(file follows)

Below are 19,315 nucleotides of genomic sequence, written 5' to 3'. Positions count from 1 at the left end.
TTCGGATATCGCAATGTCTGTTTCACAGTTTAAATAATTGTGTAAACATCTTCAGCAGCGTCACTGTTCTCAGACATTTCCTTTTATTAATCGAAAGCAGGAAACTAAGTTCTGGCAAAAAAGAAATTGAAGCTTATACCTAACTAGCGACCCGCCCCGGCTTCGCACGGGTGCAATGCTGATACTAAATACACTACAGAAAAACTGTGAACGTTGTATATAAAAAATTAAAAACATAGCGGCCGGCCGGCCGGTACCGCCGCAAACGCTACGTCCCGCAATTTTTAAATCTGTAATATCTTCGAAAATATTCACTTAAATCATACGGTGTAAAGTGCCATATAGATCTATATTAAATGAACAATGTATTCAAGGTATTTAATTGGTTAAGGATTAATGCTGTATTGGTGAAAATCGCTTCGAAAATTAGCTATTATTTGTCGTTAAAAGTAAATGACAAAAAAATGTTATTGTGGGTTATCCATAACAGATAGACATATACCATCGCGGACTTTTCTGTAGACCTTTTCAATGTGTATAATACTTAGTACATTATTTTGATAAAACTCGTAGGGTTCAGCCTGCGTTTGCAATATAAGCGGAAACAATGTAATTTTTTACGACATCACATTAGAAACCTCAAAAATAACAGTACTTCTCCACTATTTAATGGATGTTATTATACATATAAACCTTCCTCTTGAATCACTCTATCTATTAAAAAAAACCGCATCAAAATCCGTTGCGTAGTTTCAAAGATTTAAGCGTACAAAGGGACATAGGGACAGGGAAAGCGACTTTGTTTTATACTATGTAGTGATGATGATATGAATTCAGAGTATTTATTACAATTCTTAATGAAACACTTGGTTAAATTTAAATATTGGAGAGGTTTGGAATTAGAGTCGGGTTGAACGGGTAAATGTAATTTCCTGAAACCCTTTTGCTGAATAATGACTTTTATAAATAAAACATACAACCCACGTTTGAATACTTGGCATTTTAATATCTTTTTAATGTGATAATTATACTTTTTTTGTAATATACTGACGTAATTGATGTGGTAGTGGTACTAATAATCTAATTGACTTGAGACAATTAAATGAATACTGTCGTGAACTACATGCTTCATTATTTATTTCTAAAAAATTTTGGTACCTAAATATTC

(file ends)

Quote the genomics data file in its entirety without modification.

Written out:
Below are 19,315 nucleotides of genomic sequence, written 5' to 3'. Positions count from 1 at the left end.
TTCGGATATCGCAATGTCTGTTTCACAGTTTAAATAATTGTGTAAACATCTTCAGCAGCGTCACTGTTCTCAGACATTTCCTTTTATTAATCGAAAGCAGGAAACTAAGTTCTGGCAAAAAAGAAATTGAAGCTTATACCTAACTAGCGACCCGCCCCGGCTTCGCACGGGTGCAATGCTGATACTAAATACACTACAGAAAAACTGTGAACGTTGTATATAAAAAATTAAAAACATAGCGGCCGGCCGGCCGGTACCGCCGCAAACGCTACGTCCCGCAATTTTTAAATCTGTAATATCTTCGAAAATATTCACTTAAATCATACGGTGTAAAGTGCCATATAGATCTATATTAAATGAACAATGTATTCAAGGTATTTAATTGGTTAAGGATTAATGCTGTATTGGTGAAAATCGCTTCGAAAATTAGCTATTATTTGTCGTTAAAAGTAAATGACAAAAAAATGTTATTGTGGGTTATCCATAACAGATAGACATATACCATCGCGGACTTTTCTGTAGACCTTTTCAATGTGTATAATACTTAGTACATTATTTTGATAAAACTCGTAGGGTTCAGCCTGCGTTTGCAATATAAGCGGAAACAATGTAATTTTTTACGACATCACATTAGAAACCTCAAAAATAACAGTACTTCTCCACTATTTAATGGATGTTATTATACATATAAACCTTCCTCTTGAATCACTCTATCTATTAAAAAAAACCGCATCAAAATCCGTTGCGTAGTTTCAAAGATTTAAGCGTACAAAGGGACATAGGGACAGGGAAAGCGACTTTGTTTTATACTATGTAGTGATGATGATATGAATTCAGAGTATTTATTACAATTCTTAATGAAACACTTGGTTAAATTTAAATATTGGAGAGGTTTGGAATTAGAGTCGGGTTGAACGGGTAAATGTAATTTCCTGAAACCCTTTTGCTGAATAATGACTTTTATAAATAAAACATACAACCCACGTTTGAATACTTGGCATTTTAATATCTTTTTAATGTGATAATTATACTTTTTTTGTAATATACTGACGTAATTGATGTGGTAGTGGTACTAATAATCTAATTGACTTGAGACAATTAAATGAATACTGTCGTGAACTACATGCTTCATTATTTATTTCTAAAAAATTTTGGTACCTAAATATTC